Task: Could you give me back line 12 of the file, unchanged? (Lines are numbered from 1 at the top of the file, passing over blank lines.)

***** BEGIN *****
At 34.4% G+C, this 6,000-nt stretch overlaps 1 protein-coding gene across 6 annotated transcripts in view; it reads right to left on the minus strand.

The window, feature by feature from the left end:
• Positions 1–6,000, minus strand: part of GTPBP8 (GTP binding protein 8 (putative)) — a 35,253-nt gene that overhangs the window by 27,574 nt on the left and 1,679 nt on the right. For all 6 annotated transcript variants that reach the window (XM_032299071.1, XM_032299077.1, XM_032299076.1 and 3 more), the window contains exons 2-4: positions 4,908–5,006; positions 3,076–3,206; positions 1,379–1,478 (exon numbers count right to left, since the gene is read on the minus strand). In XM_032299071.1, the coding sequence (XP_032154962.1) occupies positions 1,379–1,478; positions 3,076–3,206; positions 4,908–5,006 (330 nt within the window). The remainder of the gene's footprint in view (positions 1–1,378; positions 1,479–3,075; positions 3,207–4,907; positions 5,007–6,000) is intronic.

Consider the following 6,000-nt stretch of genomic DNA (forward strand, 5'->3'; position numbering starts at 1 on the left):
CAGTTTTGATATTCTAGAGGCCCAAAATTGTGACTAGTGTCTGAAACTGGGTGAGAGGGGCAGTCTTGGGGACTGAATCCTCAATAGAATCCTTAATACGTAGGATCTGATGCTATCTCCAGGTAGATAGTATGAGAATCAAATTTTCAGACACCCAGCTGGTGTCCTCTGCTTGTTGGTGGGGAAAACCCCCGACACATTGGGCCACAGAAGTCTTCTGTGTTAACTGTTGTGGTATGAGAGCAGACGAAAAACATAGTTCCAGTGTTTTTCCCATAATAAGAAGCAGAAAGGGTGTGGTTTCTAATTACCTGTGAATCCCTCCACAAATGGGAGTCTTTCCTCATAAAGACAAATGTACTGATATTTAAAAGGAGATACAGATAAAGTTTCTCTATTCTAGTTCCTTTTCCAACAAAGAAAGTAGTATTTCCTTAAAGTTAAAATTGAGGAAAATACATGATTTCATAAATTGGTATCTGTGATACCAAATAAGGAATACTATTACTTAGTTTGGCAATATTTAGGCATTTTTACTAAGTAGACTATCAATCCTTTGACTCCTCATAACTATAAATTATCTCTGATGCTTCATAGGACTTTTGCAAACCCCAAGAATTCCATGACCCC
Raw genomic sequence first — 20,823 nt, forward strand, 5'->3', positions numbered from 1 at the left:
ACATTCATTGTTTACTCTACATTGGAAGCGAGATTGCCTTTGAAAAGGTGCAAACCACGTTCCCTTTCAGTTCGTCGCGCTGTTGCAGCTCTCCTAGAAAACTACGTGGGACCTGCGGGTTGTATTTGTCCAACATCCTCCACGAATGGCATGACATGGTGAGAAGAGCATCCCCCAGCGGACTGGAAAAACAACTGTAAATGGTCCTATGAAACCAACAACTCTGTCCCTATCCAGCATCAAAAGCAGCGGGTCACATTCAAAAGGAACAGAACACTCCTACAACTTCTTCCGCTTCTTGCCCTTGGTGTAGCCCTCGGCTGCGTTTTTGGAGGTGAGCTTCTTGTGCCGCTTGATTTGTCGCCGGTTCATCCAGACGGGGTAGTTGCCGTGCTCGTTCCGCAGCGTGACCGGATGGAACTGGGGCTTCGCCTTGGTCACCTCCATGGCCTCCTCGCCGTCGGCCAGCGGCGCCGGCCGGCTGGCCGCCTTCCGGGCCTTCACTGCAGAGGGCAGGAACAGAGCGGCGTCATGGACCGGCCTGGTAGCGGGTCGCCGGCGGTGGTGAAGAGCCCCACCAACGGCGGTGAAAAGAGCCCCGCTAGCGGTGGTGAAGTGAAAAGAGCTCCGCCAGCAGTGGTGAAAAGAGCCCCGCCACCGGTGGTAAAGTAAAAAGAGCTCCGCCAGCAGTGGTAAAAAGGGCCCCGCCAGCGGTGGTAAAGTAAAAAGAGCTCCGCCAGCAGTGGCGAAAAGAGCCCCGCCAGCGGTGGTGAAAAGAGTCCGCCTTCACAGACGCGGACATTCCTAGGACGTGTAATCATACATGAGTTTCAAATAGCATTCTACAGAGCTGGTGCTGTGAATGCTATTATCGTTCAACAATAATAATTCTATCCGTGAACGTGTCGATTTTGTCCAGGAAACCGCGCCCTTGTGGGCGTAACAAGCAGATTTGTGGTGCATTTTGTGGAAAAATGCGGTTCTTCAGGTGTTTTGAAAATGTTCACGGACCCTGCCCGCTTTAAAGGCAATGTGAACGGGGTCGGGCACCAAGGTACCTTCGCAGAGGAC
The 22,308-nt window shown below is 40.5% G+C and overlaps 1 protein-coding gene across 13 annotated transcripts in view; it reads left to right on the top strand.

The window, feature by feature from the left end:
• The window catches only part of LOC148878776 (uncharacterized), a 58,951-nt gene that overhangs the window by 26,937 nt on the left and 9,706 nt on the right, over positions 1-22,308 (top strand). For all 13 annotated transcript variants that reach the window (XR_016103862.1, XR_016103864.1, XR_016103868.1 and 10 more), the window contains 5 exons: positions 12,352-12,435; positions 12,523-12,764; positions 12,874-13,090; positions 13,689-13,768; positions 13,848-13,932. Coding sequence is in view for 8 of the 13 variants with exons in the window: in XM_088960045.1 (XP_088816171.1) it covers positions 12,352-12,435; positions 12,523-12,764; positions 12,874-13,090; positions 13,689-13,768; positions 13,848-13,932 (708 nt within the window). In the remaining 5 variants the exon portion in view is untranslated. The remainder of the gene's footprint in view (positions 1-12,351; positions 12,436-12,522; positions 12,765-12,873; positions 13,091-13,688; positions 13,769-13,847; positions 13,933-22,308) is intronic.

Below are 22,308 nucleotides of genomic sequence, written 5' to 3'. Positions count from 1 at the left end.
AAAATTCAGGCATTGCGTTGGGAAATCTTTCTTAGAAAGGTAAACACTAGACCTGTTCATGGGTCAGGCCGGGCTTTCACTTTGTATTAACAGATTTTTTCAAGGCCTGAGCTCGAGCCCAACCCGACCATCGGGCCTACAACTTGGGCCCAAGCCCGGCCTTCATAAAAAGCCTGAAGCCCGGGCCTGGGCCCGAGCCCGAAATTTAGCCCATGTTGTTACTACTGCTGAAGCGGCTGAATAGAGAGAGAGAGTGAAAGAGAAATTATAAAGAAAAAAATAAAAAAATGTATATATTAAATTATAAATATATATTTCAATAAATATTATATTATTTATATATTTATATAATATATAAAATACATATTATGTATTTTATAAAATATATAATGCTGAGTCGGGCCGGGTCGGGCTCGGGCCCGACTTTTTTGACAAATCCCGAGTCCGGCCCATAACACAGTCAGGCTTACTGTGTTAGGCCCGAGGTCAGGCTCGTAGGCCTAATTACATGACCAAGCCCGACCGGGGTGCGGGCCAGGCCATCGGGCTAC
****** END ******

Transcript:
AAAATTCAGGCATTGCGTTGGGAAATCTTTCTTAGAAAGGTAAACACTAGACCTGTTCATGGGTCAGGCCGGGCTTTCACTTTGTATTAACAGATTTTTTCAAGGCCTGAGCTCGAGCCCAACCCGACCATCGGGCCTACAACTTGGGCCCAAGCCCGGCCTTCATAAAAAGCCTGAAGCCCGGGCCTGGGCCCGAGCCCGAAATTTAGCCCATGTTGTTACTACTGCTGAAGCGGCTGAATAGAGAGAGAGAGTGAAAGAGAAATTATAAAGAAAAAAATAAAAAAATGTATATATTAAATTATAAATATATATTTCAATAAATATTATATTATTTATATATTTATATAATATATAAAATACATATTATGTATTTTATAAAATATATAATGCTGAGTCGGGCCGGGTCGGGCTCGGGCCCGACTTTTTTGACAAATCCCGAGTCCGGCCCATAACACAGTCAGGCTTACTGTGTTAGGCCCGAGGTCAGGCTCGTAGGCCTAATTACATGACCAAGCCCGACCGGGGTGCGGGCCAGGCCATCGGGCTAC